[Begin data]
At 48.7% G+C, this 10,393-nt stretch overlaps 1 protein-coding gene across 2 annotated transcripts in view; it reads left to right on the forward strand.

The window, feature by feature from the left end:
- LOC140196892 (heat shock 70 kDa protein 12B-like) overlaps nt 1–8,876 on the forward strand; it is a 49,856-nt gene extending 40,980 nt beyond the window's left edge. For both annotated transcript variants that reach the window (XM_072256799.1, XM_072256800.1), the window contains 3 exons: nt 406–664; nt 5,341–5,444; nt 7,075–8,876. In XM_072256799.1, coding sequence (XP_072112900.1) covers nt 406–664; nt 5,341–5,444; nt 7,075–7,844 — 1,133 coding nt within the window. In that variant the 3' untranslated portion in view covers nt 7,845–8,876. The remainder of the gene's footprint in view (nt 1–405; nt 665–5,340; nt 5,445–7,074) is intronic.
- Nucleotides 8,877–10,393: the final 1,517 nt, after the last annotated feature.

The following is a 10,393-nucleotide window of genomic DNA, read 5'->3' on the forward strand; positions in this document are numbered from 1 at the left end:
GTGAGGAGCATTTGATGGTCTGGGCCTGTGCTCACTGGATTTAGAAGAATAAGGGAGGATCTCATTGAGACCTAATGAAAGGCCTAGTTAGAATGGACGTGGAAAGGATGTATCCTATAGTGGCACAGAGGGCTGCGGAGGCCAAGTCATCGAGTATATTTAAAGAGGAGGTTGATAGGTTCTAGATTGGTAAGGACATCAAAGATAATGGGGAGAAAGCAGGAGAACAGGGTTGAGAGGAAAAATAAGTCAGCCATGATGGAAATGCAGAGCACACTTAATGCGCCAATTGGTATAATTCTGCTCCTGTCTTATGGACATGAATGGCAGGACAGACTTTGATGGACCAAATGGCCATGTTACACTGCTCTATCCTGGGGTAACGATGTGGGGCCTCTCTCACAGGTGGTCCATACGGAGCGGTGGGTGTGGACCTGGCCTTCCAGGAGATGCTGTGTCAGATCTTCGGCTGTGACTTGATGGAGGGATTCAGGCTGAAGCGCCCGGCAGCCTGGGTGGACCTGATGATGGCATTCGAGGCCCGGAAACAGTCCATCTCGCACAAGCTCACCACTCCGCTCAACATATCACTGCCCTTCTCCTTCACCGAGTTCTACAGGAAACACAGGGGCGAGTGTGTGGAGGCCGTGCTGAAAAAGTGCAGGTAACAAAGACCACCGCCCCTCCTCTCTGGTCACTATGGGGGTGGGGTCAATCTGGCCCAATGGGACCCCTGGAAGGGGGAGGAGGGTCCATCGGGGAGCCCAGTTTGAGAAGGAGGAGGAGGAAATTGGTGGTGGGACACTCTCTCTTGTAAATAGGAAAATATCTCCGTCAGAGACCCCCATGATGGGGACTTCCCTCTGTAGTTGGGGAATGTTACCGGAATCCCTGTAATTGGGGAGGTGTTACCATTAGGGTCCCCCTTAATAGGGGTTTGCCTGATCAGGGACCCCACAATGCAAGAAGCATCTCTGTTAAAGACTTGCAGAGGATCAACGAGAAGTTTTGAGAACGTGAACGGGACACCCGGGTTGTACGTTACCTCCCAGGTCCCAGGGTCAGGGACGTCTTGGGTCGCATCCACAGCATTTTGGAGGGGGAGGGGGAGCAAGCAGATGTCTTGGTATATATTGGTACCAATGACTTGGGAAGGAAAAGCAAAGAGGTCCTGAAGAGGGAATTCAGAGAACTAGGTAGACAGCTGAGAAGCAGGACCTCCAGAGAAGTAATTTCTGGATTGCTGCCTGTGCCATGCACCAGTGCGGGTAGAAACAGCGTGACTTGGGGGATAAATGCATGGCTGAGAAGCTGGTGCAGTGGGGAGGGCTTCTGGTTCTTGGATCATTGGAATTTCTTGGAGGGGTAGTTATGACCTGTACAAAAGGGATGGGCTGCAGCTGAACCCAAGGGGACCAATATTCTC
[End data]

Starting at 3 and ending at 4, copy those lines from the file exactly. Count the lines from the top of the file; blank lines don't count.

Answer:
- LOC140196892 (heat shock 70 kDa protein 12B-like) overlaps nt 1–8,876 on the forward strand; it is a 49,856-nt gene extending 40,980 nt beyond the window's left edge. For both annotated transcript variants that reach the window (XM_072256799.1, XM_072256800.1), the window contains 3 exons: nt 406–664; nt 5,341–5,444; nt 7,075–8,876. In XM_072256799.1, coding sequence (XP_072112900.1) covers nt 406–664; nt 5,341–5,444; nt 7,075–7,844 — 1,133 coding nt within the window. In that variant the 3' untranslated portion in view covers nt 7,845–8,876. The remainder of the gene's footprint in view (nt 1–405; nt 665–5,340; nt 5,445–7,074) is intronic.
- Nucleotides 8,877–10,393: the final 1,517 nt, after the last annotated feature.